No. 8 John Moraga (11-1)
A lot to like about this dark horse in the flyweight division. Moraga isn't going to bounce around the cage like a Demetious Johnson, but he's got speed where you want it -- in his hands. This guy can unleash punches opponents never see coming and his power is undeniable. No glaring holes to speak of, and keep an eye out for a strong guillotine, much like the one we've come to learn his teammate Ben Henderson possesses.
McNeil: Despite showing off his striking prowess against Ulysses Gomez in August, UFC fans will soon learn that Moraga has solid submission skills.
Mindenhall: Great submissions, and he has been packing a better punch since losing to Dodson back in 2010. Verdict's still out on how he stacks up with the top guys.
Urushitani didn't exactly sparkle in his UFC debut, but he gets a semi-free pass for that loss, considering it was against Benavidez. That said, expectations are high for the Japanese fighter early, so a strong sophomore performance in the UFC is key. Urushitani is known for his counter striking, but he's actually capable of moving forward when his confidence is high. He's got a nice straight left he'll throw down the pipe, but watch that left hand when it's not being used. Urushitani tends to keep his hands around his waist and rely on elusiveness to avoid strikes. Sometimes it works and sets him up beautifully for counterstrikes. Other times, well, he wakes up to the sounds of a fired-up Benavidez running around him.
Gross: A veteran of the division, he failed to do much against Benavidez, further cementing the weak reputation of Japanese fighters in the Octagon.
McNeil: He's a much better fighter than the guy who appeared lost in his Octagon debut against Benavidez.
No. 10 Louis Gaudinot (6-2)
What a difference 10 pounds can make. Any fighter on this list likely knows that feeling from competing at 135, but Gaudinot might know it best. His particular style just doesn't bode well against bigger guys -- but it should be darned effective on smaller ones. Gaudinot is not fleet of foot. He's got a flat stance, and he's unafraid to sit in the pocket. At 135, walking down bigger guys just wasn't going to get him to the top. At 125, the green-haired Gaudinot is going to be an imposing figure. He'll take one to land one, and if he can catch up with the speed of the other flyweights and work a takedown here and there, his tenacity and bullish attitude will win fights. A Gaudinot-McCall fight would produce fireworks.
Dundas: Had the heart but not the size to be UFC bantamweight champion. His high-octane style likely makes him a matchmaker's favorite.
Gross: If you can get past the green hair, you'll see a hard-nosed powerhouse benefiting from fighting at his natural weight.
Some of them appeared on "The Ultimate Fighter" 14 finale on Saturday night. One of them looked undersized and overmatched (Louis Gaudinot). One of them looked underhyped and overlooked (John Dodson). Some of them are fighting for the bantamweight belt at the size of ventriloquist dummies. Joseph Benavidez is easily the No. 2 bantamweight in the world, but as a flyweight he could be a big fish. Demetrious Johnson gave Dominick Cruz some new looks and came up short. Short is how he’ll succeed as a flyweight when the division is introduced in the UFC.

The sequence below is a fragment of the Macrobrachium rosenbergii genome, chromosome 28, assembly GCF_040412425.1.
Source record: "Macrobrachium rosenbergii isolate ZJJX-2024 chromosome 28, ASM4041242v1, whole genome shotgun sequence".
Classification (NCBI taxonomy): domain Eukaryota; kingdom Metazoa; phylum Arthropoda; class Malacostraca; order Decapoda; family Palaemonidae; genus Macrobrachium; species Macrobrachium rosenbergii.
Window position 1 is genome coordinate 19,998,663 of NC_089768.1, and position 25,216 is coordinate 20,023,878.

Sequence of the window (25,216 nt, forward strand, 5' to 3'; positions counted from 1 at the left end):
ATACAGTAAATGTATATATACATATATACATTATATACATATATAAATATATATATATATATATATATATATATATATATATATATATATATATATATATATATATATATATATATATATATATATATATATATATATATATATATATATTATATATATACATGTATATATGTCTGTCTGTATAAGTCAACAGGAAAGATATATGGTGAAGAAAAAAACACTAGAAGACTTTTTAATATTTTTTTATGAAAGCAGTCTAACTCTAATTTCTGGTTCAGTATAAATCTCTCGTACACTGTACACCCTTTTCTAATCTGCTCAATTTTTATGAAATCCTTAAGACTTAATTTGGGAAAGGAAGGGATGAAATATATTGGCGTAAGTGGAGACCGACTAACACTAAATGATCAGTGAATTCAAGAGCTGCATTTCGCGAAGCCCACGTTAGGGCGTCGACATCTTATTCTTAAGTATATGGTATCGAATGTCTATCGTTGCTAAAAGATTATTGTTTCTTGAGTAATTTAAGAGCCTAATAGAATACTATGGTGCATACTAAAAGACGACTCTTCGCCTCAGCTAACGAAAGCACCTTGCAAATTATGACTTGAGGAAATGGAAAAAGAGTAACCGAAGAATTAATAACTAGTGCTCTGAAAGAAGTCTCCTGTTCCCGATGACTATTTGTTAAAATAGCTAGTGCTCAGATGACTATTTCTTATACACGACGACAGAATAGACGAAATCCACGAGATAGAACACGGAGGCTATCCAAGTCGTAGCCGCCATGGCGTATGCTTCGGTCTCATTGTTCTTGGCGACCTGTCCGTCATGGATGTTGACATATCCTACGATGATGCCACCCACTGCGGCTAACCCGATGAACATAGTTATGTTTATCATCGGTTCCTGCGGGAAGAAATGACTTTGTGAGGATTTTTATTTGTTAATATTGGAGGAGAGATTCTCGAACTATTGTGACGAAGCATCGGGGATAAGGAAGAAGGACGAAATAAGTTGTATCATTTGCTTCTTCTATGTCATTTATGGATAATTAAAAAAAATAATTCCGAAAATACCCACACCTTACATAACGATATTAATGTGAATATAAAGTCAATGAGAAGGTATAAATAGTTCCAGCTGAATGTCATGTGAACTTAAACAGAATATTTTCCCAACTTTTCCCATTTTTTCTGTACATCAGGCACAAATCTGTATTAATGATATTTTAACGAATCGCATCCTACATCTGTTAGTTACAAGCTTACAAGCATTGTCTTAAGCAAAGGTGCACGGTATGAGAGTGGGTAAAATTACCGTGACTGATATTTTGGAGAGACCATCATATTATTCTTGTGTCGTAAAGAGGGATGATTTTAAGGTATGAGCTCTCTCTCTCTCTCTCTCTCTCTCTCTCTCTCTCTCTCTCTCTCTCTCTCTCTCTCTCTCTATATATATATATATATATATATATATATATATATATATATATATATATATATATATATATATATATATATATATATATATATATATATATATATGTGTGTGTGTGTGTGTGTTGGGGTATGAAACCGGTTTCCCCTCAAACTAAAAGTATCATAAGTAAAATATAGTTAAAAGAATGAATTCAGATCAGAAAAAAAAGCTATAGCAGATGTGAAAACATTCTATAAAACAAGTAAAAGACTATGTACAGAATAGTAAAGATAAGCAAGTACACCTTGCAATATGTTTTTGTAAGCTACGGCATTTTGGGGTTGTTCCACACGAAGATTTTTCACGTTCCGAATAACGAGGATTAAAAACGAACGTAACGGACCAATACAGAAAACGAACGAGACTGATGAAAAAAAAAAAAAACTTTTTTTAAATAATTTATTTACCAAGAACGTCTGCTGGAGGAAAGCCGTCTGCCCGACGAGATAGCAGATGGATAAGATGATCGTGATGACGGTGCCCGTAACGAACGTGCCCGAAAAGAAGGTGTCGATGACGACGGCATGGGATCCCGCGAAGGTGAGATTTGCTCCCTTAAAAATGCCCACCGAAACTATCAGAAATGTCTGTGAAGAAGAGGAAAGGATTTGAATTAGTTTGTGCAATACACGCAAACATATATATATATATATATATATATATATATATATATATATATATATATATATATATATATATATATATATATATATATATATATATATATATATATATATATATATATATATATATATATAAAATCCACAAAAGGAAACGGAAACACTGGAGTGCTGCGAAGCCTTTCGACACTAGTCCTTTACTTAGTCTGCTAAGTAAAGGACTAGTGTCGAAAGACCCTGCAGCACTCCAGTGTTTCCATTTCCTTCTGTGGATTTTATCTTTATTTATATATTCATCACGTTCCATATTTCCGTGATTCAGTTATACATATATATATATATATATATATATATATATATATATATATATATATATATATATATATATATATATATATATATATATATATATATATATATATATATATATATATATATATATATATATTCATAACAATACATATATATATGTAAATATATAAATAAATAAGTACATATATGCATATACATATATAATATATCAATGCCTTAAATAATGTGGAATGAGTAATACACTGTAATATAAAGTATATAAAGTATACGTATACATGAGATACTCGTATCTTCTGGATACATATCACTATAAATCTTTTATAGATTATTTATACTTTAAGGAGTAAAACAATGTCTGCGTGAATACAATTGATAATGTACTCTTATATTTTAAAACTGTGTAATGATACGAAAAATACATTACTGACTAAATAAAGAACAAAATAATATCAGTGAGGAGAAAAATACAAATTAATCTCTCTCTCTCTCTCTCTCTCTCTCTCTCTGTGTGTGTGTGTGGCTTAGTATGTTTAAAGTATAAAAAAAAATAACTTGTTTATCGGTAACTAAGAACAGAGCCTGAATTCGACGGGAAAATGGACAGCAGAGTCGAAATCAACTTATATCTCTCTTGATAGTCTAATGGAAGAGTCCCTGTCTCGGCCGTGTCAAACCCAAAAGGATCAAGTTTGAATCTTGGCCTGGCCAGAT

So, the next question is: When will that be? Media could only pry a single word from Dana White on the topic after the TUF 14 finale: Soon.
Soon could be early 2012, as was originally the target. Soon could be at some point in 2012. Or it could be a smokescreen term that means “we haven’t really discussed it in earnest yet.” Sean Shelby, who is the matchmaker for everything under 155 pounds, dreads the moment this division is introduced. He is already scattering so many jacks over the linoleum between the banties, the feathers and UFC sister outfit Strikeforce’s lot.
But Shelby have to find it in him; the reality is that the flyweight division is coming. It has to. There are just too many guys straining to fight as bantamweights that would be better cast in a 125-pound setting. John Dodson didn’t have to cut any weight. He was at 134 pounds at weigh-ins with all the cherubic dimples still embedded in his cheeks. Others on the scale dragged like walking dead, gaunt with their eyes set back under dark eaves.
Besides the aforementioned fighters, there are plenty of guys out there who are licking their chops to prove themselves in the UFC. Ian McCall is widely considered one of the best flyweights going, and is the reigning Tachi Palace Fighting champion at 125. All “Uncle Creepy” wants for Christmas is eight sides to his cage. Then there are guys like Jussier da Silva and Mamoru Yamaguchi, the latter who looks like a holdover from 1970s Bruce Lee films. In fact, his handle is “the Illest Afro in Asia.” There’s one of the game’s best counter strikers in Yasuhiro Urushitani, who defeated John Dodson by unanimous decision back in the day. And there are always woodwork guys, international discoverables, those yet to emerge.
In other words, there wouldn’t be any shortage of talent at 125 pounds. And realistically, with 36 cards planned for 2012, the UFC could use the added division to help supply the workload/demand. It could benefit from one more belt to deepen a "Fight Night" card, or to power a co-main. As has been proven for all those years in the WEC and on this season of TUF, the jockeyweight divisions are loaded with combustible pieces. Dodson is like an electron in the cage. He was flipping off the Octagon posts like one of those “Sphere of Death” daredevils on their motorcycles. These flyweights are all springs and coils. Dueling acrobats.
Just how soon is “soon?” For all intents and purposes, the sooner, the better.